An informal discussion turned into a heated debate about blade server technologies with some clear conclusions...
when the analysts from Ideas International got together for lunch recently.
After much debate, Jim Burton, Ideas International's vice president and senior analyst of entry servers research, compiled a list of the most innovative blade server technologies on the market today from vendors such as Egenera, Hewlett-Packard Co. (HP), IBM and Intel Corp.
At the top of Ideas' list was Egenera's PAN architecture because of the way it brings the flexibility of a SAN to blade server architecture. Egenera blades are diskless, and the PAN Manager software creates pools of resources that can be modified by the user. It is also completely virtualized.
"I've seen blades from HP, Sun, IBM, Rackable Systems -- talked to all these engineers -- and thought Egenera's innovations were the best," Burton said. "They were the first to come out with blades and to virtualize everything, including the I/O and the processors, when other vendors weren't going down that route. Now the IBMs and HPs of the world are following their lead."
The analysts also liked HP's Virtual Connect, which virtualizes the connections between blade servers, the network and the storage resources. The system gets wired once and can be changed quickly and as often as needed. A failed blade can be replaced in minutes, all without having to disturb the LAN or SAN addresses, Burton said.
"We decided HP's Virtual Connect technology was the most innovative time and labor saving tool out there, because it allows users to change their connections on the fly," Burton said. "It is very forward looking technology. It seems the industry is following in bits and pieces."
Blades benefit from gaming innovations
The Ideas team also lauded IBM's Cell Broadband Engine (Cell BE) BladeCenter QS20, a system designed for businesses that can benefit from high performance computing and powerful processing to run graphic-intensive applications.
Originally, developed by IBM, Sony and Toshiba (aka. the STI alliance) for use in gaming consoles, Cell BE's multicore architecture and ultra high-speed communications capabilities are now used to pack supercomputer-like performance into a blade form factor.
"This is really designed for high efficiency per watt. It's really a screamer, processing faster than anything on the market. It's unique and could take over the high performance computing market," Burton said. However, Burton added one caveat: "If you can program it," which is apparently not an easy task.
The analysts from Ideas are excited about low-power quad-core processors for blades, which mitigate heat concerns for the platform.
"If you could start with a clean slate and design the perfect processor for blade servers, Intel Xeon Quad-Core L5300 Series Low Voltage Processors would be the processor to use," Burton said.
Based on Intel's CORE architecture, the quad-core L5300 series delivers excellent performance, while keeping everything quite cool with its 50W heat output, Burton said. To keep heat output to a minimum, low-voltage chips have lower clock rates, but Burton said the performance of Intel's quad-core chip is so good, it doesn't really matter that the clock rate is slightly slower.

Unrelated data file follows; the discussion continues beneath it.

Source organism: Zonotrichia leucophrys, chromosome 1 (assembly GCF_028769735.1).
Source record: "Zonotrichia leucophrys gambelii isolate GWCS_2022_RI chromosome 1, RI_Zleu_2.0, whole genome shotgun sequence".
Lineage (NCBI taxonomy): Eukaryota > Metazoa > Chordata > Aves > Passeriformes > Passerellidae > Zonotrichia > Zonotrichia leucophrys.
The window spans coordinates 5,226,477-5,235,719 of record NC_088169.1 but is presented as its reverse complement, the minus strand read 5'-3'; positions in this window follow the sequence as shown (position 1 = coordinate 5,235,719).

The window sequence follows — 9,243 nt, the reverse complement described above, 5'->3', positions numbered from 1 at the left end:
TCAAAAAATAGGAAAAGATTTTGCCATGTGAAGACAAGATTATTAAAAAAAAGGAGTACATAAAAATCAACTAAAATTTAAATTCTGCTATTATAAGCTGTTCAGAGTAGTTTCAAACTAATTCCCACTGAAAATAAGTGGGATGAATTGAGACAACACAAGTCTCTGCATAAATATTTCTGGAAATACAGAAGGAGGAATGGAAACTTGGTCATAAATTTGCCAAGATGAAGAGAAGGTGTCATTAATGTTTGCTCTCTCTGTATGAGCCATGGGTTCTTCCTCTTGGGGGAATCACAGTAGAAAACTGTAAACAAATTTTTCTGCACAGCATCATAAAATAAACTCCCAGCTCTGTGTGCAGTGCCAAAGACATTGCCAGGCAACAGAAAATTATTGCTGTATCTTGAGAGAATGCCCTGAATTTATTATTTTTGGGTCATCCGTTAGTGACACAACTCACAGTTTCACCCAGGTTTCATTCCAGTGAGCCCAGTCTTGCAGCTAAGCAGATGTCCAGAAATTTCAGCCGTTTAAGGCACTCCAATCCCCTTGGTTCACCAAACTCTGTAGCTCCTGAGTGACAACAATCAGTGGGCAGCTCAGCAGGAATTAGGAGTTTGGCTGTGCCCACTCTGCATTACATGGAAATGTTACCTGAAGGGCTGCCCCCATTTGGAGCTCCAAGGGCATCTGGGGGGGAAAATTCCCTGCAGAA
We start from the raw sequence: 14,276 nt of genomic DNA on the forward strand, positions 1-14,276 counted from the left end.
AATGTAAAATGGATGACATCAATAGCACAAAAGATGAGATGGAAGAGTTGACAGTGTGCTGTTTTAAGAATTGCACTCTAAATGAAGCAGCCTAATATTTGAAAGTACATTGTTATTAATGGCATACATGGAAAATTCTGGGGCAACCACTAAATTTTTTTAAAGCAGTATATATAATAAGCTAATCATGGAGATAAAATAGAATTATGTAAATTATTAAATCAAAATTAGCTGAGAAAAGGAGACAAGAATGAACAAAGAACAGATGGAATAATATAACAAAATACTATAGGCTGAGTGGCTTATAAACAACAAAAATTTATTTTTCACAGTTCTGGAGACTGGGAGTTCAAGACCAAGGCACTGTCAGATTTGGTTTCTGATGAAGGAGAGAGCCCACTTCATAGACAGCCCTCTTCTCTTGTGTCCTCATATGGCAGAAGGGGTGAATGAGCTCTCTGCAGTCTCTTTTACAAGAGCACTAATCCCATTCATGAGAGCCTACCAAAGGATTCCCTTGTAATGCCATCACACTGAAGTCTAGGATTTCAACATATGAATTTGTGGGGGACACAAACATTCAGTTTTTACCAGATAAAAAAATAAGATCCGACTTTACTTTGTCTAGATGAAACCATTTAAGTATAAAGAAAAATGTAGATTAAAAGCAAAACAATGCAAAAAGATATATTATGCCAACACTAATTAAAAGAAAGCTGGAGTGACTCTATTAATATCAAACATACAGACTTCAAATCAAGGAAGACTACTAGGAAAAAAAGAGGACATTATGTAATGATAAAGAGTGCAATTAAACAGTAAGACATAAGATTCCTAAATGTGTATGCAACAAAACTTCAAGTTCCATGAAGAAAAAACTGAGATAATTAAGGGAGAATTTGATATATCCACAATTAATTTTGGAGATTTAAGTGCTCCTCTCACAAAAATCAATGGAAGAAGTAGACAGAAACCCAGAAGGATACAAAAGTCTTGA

Lastly, the analysts like the idea of moving desktop computers into the data center with PC Blades or thin-client computing. In these platforms, the processor, memory and software is taken off of the desktop and put into the data center, reducing heat and noise in office spaces while protecting sensitive data that would otherwise be out in the open, Burton said.
"These bring a lot of benefits because there are no disk drives sitting on a desk -- no heat or noise … you get more security for data, like computers that contain Social Security numbers or patient records. That data can be locked up in a data center." Burton said. "You can save on power costs by putting multiple users on a single blade sharing a processor, which also allows you to save on licensing costs."
Designed and sold by many companies, such as IBM, HP, Sun and ClearCube, the PC blade delivers normal computing to a thin-client desktop from a centralized location in the data center.
The pros are many, but there are some definite blade cons.
Burton said there hasn't been a standard developed for blade servers. Each vendor has its own chassis, and the servers are not interchangeable.
"We are seeing proprietary computing all over again. When users buy a blade server, they are stuck with that vendor. Vendors want to keep it that way, of course, so we likely won't get standardization any time soon since there is no drive to do so," Burton said.
The other issue with blades is as you add more and more processing power, you add heat.
"We are hitting a limit with the heat data centers can withstand, so users won't be able to fill a blade chassis with blades full of memory and quad-core chips. They will end up frying disk drives, running out of cooling and power," Burton said.
So, while there are compelling reasons to switch to blades and some innovative technologies to choose from, be sure to educate yourself on these platforms before making an investment.
Let us know what you think about the story; e-mail: Bridget Botelho, News Writer.